A: “Push the envelope,” is exactly the phrase I had in mind when I wrote The Queen of Attolia. When I wrote The Thief, I thought it would be a standalone. I left out anything about the world and the characters that didn’t serve that first narrative. Then The Thief got a Newbery Honor and someone suggested a sequel. I jumped at the chance to tell more of Gen’s story. I thought about writing a series of ever more hair-raising escapades, but before I even sat down to sketch them out I realized that the next significant event in Gen’s story would be when he got caught. Because that had to happen. Because he would go on pushing the envelope until it eventually did.
Is it mad courage? Maybe. Or maybe faith. Or poor impulse control? Again I have to leave that evaluation up to my readers. And I can’t say if Gen will go too far. Every time I hint about what’s in an upcoming book, I regret it. So, I’m sticking with Not Telling.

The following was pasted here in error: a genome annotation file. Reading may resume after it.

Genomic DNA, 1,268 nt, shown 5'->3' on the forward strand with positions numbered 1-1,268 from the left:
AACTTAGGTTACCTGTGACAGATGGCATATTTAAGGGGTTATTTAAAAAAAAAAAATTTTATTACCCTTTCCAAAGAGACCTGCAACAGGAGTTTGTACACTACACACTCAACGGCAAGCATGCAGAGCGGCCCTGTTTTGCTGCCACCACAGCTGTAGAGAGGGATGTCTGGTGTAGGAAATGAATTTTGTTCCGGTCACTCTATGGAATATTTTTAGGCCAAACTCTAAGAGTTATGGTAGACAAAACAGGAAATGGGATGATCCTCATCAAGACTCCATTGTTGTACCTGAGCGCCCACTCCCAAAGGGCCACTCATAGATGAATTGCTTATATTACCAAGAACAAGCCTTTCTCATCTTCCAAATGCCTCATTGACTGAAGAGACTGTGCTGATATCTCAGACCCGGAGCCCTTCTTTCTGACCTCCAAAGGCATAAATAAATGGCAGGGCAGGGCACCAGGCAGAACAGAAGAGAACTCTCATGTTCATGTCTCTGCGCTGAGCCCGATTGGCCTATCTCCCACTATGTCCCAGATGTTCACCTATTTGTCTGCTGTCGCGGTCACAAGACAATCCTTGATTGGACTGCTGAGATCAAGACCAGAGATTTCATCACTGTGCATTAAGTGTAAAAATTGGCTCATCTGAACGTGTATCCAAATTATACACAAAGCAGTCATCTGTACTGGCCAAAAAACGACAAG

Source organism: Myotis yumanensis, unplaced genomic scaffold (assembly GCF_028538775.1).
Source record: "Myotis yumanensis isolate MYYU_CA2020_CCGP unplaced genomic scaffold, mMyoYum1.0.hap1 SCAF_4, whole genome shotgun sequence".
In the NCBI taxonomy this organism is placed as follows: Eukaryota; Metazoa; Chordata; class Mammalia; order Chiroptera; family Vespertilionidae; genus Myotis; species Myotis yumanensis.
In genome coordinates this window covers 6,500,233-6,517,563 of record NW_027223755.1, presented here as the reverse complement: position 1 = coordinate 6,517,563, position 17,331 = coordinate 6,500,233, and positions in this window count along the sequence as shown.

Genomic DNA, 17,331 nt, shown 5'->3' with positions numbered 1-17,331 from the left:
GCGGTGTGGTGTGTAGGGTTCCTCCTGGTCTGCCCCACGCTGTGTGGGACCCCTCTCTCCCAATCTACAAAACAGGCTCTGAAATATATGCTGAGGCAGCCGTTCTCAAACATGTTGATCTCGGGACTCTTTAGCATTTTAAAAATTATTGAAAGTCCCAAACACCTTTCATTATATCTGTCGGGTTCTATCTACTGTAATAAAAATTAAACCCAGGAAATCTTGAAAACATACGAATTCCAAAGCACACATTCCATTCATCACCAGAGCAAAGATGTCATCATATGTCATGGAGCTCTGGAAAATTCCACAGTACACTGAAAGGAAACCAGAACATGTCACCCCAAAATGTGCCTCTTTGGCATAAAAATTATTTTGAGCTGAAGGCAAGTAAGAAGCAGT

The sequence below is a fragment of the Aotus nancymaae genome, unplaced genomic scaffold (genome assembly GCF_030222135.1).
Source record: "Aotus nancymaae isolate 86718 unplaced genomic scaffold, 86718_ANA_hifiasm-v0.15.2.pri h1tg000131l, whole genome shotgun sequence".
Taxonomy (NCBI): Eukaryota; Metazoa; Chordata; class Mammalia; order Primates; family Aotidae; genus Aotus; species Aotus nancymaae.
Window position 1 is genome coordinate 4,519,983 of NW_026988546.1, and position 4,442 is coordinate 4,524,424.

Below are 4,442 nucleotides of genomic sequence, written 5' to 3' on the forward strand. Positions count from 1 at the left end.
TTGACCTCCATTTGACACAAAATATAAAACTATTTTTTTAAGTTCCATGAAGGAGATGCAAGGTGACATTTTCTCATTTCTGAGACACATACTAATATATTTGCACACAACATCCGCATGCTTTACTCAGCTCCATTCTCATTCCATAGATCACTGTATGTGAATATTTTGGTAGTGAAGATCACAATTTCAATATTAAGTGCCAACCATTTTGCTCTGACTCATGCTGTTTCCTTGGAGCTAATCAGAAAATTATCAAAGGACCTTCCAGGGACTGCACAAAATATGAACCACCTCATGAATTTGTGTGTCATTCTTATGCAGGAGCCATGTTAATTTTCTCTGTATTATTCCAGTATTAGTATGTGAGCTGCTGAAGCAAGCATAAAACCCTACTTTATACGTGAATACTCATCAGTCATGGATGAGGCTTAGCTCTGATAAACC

Q: What can you tell us about Return of the Thief?
A: It’s huge. It makes the earlier books look like novellas. It is in fact two books in one, The Books of Pheris, Volume 1 and Volume 2.
Q: You’ve been working on the series for over two decades. Is it hard to say goodbye to these characters after all this time?
A: I’m really deeply happy to have reached the end of this narrative arc that’s been filling up my head for twenty years. It may be more “Au Revoir,” than “Good-bye,” though. There are still threads to pursue at the end of Return of the Thief and there are spaces left throughout the series for more elaboration, mine or my readers’.
Q: Now that the Queen’s Thief series is complete, what’s next on your writing horizon?
A: I’m reading more than writing right now. There are so many books I’ve set aside over the years to read “later” when I have “more time.” Laini Taylor’s Muse of Nightmares (Strange the Dreamer, book two), Catherine Fisher’s Sapphique (Incarceron), the rest of Melina Marchetta’s Lumatere Chronicles. I have an idea for my next big project, but I’m hoping that if I give my writing brain a rest a few short story ideas might percolate up.
Q: I know this is the final book in the Queen’s Thief series, but is there any chance that someday you’ll write Gitta’s story?
A: Never say never, but it’s not in my forseeable future. I’m really looking forward to exploring some place entirely new.